Between 2017 and 2019, the National Fund for Workforce Solutions, with its network of regional workforce funder collaboratives, launched 11 job quality initiatives to test how employers can introduce, change, and leverage business practices to make jobs better and foster positive outcomes for both frontline workers and their employers. In concert with these initiatives, the National Fund facilitated a job quality community of practice, in which the 11 participating collaboratives shared their experiences and insights with each other and any other funder collaborative that chose to participate in this learning circle. The community of practice continues to this day.
In the wake of the coronavirus pandemic and the shutdown of the U.S. economy, our nation faces tremendous economic uncertainty. But the crisis has also revealed how precarious our economy already was for those who work on the frontlines of healthcare, retail, food service, and many other sectors of the economy. Many of the workers recognized as “essential” during weeks of stay-at-home orders, expected to report for work despite threats to their health and safety, are those who have failed to benefit from a decade of economic growth and an increasingly tight labor market.
The coronavirus is now shining a spotlight on a trend that the National Fund for Workforce Solutions recognized years ago: the recovery from the Great Recession created jobs, but these jobs did not enable frontline workers to develop, prosper, or feel a sense of pride at work. For non-college educated workers, available jobs were mostly characterized by poor wages, a lack of benefits, and increasingly erratic “on-demand” scheduling that resulted in uncertain paychecks.
The poor quality of frontline jobs has not only hurt workers. It has been evident for some time that failing to invest in frontline workers causes unnecessary pain for employers as well. In an increasingly tight labor market, retention had become a serious problem, as workers who saw little opportunity for career growth either left the workforce altogether or moved from job to job in search of even the slightest uptick in wages and benefits.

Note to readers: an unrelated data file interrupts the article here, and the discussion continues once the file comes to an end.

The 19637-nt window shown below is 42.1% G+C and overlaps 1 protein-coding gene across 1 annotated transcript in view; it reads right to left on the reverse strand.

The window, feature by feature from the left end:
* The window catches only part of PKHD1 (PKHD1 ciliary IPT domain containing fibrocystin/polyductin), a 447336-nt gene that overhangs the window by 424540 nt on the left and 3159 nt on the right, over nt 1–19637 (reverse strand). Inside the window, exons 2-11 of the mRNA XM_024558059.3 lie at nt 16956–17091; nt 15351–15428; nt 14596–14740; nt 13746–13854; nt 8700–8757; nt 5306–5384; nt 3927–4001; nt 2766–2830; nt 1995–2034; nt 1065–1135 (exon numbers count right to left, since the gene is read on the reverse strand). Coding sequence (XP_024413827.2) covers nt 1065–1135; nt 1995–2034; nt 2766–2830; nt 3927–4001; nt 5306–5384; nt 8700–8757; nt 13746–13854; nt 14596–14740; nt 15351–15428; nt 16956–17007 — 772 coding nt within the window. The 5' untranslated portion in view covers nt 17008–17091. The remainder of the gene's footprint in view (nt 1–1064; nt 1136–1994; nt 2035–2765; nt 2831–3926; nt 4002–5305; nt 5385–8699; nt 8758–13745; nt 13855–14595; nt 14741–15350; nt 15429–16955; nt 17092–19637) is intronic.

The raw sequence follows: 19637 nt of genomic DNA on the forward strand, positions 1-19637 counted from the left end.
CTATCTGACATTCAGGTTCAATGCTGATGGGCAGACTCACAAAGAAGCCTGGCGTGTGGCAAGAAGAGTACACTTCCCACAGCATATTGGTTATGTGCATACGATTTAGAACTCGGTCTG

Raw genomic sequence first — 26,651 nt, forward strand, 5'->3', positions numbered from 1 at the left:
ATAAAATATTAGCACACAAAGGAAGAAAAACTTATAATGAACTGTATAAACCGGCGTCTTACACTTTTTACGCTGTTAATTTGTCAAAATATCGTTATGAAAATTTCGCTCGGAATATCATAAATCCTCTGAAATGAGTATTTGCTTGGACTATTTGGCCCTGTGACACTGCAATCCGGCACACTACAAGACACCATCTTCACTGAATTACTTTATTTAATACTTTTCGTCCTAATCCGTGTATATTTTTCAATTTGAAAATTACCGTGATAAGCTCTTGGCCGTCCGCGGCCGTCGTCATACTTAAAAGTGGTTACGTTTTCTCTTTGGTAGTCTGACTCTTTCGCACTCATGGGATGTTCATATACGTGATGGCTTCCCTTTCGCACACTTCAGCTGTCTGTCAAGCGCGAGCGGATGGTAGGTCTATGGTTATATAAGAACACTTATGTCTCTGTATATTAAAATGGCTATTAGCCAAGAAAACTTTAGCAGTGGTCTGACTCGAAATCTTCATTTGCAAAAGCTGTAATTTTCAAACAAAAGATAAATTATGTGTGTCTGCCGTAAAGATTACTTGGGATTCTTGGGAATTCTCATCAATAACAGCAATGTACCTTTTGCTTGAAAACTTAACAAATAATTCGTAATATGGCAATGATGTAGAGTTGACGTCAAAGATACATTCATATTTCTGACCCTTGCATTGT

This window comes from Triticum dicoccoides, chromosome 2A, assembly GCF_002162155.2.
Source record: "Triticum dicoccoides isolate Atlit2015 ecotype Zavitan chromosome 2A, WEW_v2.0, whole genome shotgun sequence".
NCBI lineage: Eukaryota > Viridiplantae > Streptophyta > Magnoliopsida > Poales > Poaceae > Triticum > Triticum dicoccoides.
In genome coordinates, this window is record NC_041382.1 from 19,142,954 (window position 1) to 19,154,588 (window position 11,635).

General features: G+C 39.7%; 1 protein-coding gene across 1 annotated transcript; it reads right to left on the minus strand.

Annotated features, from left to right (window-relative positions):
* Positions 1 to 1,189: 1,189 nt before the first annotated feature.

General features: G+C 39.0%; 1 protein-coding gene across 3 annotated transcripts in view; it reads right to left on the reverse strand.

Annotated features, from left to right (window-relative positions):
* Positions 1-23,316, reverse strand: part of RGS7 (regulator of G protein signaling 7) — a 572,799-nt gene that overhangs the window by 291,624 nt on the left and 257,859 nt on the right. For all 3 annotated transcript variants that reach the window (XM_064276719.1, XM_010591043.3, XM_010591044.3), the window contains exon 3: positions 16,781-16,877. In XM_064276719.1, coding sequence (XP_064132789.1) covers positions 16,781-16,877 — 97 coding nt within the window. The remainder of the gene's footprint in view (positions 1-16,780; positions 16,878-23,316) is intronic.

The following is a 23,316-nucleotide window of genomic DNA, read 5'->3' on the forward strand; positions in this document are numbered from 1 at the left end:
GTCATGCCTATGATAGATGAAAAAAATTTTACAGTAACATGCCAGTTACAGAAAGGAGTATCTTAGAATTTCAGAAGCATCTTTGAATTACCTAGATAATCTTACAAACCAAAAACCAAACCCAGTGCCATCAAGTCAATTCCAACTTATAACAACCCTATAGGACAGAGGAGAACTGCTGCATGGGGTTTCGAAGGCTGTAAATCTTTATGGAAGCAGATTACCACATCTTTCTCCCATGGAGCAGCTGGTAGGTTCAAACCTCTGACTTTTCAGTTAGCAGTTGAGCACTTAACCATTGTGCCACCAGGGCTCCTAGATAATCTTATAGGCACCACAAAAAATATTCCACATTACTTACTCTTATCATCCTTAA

In 2014, as employers struggled to recruit and retain talent and a national conversation focused on job quality emerged, the National Fund saw an opportunity to serve employers and frontline workers through a different kind of workforce development strategy, one focused on improving the quality of frontline jobs and the career opportunities available to the workers in those jobs. It began partnerships with 11 of its regional workforce funder collaboratives to support them in learning how to implement good jobs strategies by engaging employers and working with them to support and advance frontline workers as a competitive business strategy.
The community of practice has provided a rich environment for workforce development funders and professionals to discuss challenges, strategize and develop tools to further the field, and celebrate successes. Out
of these conversations, three themes emerged, which are explored in three additional papers in this series. Following this introduction to the job quality initiatives, the series includes the following reports:
>Co-Investment: Strategies for Resourcing Job Quality Initiatives, which explores the capacity of funder collaboratives to lead similar initiatives, and what kind of co-investment strategies could make this resource- intense work more sustainable.
>Practitioner Competencies: It Takes a Team, which details the range of knowledge and skills that make workforce development organizations successful in engaging employers, speaking to their business needs, and improving jobs for frontline workers.
>Employer Readiness: What Makes a Good Partner, which offers insights into how to identify good employee partners, i.e., those who are ready to tackle complex retention, talent development, and company culture issues, including racial equity and inclusion,
to improve frontline jobs.
Chosen excerpts by Job Market Monitor. Read the whole story @ MAKING JOBS BETTER: EXECUTIVE SUMMARY